Right to Balance
Knowing your limits and how much of a workload you can bear is the key to being successful in high school; however, the recent #push for students to take #AP classes has completely changed that. Without the option of accelerated classes, students are forced to choose between regular and AP classes, which have a drastically different atmosphere and workload.
This unnecessary push for more AP students is also hurting the students themselves because it creates an unproductive environment during class. Some student don’t want to be in the class because it is too great of a challenge. For others, this means that the class is moving at too slow a pace for them, which makes the class extremely unbalanced.
But what are a few emotional breakdowns, stress induced migraines, overnighters resulting in two hours of sleep, and a workload that takes a minimum of 2-3 hours to complete a night, per class if it makes the school look better? Is a spot on U.S. Newsweek’s Top 10 schools in the Milky Way List worth the emotional and physical toll the overload takes on the student body?
This lack of choice causes students to either slack off since they can’t handle the extreme or push themselves to their limits in hopes that they’ll get an A. It’s wrong and will only hurt the students in the long run.
College and high school courses are structured differently which puts high school students taking college-level classes at a disadvantage. In college, you take two or three classes a day, and you likely don’t have the same class every day of the week which gives students substantially more time to read, study and complete assignments. A typical college student spends 16-18 hours in school per week; we spend 32.5 hours. We are set up for failure because we don’t have the college-level time for the college-level work we are given.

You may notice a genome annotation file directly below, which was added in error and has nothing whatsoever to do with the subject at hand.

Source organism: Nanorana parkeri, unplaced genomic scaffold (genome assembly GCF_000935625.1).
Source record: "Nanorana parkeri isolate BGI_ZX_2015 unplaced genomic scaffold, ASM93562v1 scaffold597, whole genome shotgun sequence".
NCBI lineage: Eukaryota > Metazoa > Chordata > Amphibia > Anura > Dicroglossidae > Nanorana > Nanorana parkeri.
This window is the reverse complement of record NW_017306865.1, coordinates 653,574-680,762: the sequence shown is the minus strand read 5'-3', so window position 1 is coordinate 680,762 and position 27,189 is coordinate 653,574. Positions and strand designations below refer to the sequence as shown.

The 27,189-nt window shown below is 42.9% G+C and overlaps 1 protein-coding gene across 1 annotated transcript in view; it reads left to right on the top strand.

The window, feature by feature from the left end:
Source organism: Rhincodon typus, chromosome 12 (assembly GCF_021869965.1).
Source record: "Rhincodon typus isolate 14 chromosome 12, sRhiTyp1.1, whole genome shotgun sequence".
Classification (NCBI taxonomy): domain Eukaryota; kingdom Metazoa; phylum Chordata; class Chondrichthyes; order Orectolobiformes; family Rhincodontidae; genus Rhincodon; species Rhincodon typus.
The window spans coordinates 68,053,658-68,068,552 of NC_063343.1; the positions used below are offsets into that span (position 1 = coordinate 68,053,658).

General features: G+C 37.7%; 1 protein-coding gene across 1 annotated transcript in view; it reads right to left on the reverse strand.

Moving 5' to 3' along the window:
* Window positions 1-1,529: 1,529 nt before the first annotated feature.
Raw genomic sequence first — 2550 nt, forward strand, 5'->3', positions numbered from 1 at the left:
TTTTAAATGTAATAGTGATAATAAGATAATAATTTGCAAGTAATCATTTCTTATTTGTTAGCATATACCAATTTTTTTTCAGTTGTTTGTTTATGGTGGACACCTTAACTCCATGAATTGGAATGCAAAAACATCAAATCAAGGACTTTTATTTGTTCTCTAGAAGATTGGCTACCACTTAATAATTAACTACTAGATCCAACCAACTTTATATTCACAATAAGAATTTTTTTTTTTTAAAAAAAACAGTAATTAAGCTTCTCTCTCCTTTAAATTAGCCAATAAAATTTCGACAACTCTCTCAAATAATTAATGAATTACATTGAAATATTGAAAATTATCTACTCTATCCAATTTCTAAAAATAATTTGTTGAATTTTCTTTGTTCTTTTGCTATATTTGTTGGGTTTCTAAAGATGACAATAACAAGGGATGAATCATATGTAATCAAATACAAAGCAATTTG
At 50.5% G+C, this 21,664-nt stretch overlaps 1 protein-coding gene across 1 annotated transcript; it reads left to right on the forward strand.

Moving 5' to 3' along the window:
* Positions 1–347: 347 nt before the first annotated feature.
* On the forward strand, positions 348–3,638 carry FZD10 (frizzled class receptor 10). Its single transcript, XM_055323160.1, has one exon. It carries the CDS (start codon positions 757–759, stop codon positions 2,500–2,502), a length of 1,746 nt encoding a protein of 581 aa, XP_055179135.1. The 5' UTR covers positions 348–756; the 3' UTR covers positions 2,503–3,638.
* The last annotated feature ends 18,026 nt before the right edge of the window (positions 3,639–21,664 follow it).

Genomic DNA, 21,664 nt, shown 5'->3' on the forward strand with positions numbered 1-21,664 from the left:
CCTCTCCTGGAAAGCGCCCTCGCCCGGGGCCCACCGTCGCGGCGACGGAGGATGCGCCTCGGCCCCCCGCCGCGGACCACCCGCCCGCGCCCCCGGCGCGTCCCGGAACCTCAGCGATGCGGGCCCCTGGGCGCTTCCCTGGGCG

For students who have extracurricular commitments such as sports, clubs, or even a job, getting all of their classwork done without cutting corners, getting “help” from online answer keys or “borrowing” work from classmates, can be an almost impossible task.
It seems as though the school just wants more AP students so they can win another meaningless award, an award that in no way helps the students of Maine West. This is why the administrators need to take a second to look back and reassess their decisions; are they actually helping the students succeed or is it is just an ego boost for the school? We need to find the middle ground. Give students back their right to choose between AP and accelerated; give students the right to live balanced lives.
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